Web Analytics: “Visits” and Other Junk Metrics

As an analyst responsible for reporting on client web analytics, one of the metrics I am often asked to include in my web traffic reports is the number of visits. Every time I include the number of visits as a standalone metric in my report, I cringe a little bit inside, and I am pretty sure that a fairy somewhere loses its wings.

“Look at all the numbers going up!”

What many marketers don’t realize is that a high number of visits tells you absolutely nothing about the success of your website.

web analyticsTake a look at some examples of super lame and super awesome web metrics in the graphic to the left, which was inspired by my personal hero, Avinash Kaushik.

Are you surprised that I am telling you that the foundation of your (and my) web traffic reports is super lame?

Let me explain why...

The metrics shown on the left are super lame because they only focus on one phase of the customer journey: Acquisition. But what about, Behavior and Outcomes?

A ton of visits is great, but it doesn't necessarily translate into success. You need to focus on the complete customer-business journey to truly measure the success or failure of your marketing efforts.

For example, a high number of visits is NOT a good thing if a high percentage of those visits result in frustrated users.

In one of my clients’ accounts, I applied an advanced segment to show the total number of visits to the site compared to the number of visits that landed on a "Page Not Found" page.

The analysis showed that a staggering 8.21% of visits landed on a 404 page.

Without looking deeper into the Behavior of the visits coming in, you would miss that 8.21% of your visitors had a pretty terrible user experience.

bad data

Think “insight,” not “numbers”

What can we learn from this example? Well, for starters, you need to think about the following three questions when determining your KPI metrics:
1. Acquisition: What are we doing to attract traffic to the website?

2. Behavior: What happens after they land on the website?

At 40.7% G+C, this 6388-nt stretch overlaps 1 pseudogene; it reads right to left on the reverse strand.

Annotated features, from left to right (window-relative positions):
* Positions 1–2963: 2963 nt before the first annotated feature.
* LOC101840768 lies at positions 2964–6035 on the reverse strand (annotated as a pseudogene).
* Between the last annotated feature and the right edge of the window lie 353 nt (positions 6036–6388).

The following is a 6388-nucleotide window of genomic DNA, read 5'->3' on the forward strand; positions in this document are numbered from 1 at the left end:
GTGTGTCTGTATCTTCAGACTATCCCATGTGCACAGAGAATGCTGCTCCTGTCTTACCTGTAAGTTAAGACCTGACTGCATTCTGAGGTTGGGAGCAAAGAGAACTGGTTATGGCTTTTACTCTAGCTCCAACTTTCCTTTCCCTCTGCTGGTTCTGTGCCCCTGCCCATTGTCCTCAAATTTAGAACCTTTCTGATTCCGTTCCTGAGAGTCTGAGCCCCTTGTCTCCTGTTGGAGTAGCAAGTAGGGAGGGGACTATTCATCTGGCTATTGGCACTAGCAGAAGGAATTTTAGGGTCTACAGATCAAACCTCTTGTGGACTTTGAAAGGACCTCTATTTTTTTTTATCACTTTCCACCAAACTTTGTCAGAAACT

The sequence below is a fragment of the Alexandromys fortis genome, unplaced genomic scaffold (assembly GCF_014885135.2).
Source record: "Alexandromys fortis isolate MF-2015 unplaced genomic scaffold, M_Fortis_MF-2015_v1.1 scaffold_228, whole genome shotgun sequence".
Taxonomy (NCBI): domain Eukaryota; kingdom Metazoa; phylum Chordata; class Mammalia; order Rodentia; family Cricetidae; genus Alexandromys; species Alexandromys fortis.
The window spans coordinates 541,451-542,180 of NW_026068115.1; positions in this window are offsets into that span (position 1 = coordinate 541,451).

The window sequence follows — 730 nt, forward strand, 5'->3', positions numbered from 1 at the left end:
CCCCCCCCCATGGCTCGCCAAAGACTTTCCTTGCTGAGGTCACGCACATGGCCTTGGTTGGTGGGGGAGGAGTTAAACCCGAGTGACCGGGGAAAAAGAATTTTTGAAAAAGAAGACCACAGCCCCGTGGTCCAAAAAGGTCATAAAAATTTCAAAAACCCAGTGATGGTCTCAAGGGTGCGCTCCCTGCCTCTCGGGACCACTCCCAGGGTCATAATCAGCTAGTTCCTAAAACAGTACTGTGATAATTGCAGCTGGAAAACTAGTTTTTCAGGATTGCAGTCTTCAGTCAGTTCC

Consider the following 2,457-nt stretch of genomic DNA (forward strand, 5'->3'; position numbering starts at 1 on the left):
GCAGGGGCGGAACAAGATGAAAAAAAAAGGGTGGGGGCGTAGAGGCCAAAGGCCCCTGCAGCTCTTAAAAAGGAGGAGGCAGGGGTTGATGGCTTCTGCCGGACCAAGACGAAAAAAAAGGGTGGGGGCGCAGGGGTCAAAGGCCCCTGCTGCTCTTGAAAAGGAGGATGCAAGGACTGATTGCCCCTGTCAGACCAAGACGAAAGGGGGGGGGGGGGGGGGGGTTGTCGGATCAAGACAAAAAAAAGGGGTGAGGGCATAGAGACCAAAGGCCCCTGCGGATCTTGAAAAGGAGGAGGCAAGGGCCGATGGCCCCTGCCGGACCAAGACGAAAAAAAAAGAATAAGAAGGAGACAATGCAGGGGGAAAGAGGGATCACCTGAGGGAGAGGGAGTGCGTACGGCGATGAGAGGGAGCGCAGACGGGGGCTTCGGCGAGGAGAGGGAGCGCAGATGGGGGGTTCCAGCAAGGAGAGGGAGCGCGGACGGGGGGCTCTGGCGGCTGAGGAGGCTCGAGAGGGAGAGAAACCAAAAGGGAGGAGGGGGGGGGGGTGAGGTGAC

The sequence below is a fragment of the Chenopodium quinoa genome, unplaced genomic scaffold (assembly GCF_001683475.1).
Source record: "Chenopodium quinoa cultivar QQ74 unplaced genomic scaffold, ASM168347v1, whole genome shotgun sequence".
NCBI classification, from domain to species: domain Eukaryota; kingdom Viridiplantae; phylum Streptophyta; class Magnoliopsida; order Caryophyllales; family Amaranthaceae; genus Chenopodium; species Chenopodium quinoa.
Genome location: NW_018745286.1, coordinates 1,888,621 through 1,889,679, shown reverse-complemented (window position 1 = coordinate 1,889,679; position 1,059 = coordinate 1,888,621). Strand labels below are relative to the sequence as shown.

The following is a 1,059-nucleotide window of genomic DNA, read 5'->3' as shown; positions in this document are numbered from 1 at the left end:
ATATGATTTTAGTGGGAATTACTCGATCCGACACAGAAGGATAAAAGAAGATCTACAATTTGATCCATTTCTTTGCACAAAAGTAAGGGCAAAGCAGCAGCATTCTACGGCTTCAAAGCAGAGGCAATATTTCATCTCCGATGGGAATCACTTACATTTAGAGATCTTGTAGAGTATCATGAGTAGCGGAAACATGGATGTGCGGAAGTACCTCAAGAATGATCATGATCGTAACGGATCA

3. Outcomes: What was the impact on our business both online and offline?

To quote Avinash Kaushik:

"When you present a large number of Visits or Page Views or Followers, what you are essentially inferring is that more is better. You are inferring something that is not there: success. Or you are hypothesizing, when you report that data, that these large numbers mean that customers are happy and business is successful. I believe it is dangerous to make that inference. Why not seek direct success indicators?"

If the number of visits to a page is not important, what metrics are super awesome? Good question, and the answer is: “it depends.”

Sorry, but it’s the truth. It depends on you, your business, your business goals, and your technical environment. If your web analytics company presents some copy/pasted cookie-cutter report claiming to be all you need, fire them immediately.

The Bottom line is...Garbage in = garbage out.

data insight

  • Do you want to get the most out of your data?
  • Do you want to gain REAL insights into the activities of your website visitors?
  • Do you want to USE the data to improve the success of your business?

If the answer is yes to any of the above questions, GREAT! But don't expect to find a quick fix solution that will fit into a blog post.

There is no quick fix solution. No magic beans. You MUST put in the initial strategic planning to choose the right metrics for YOU, and implement a consistent testing plan for continued measurement and adjustment.

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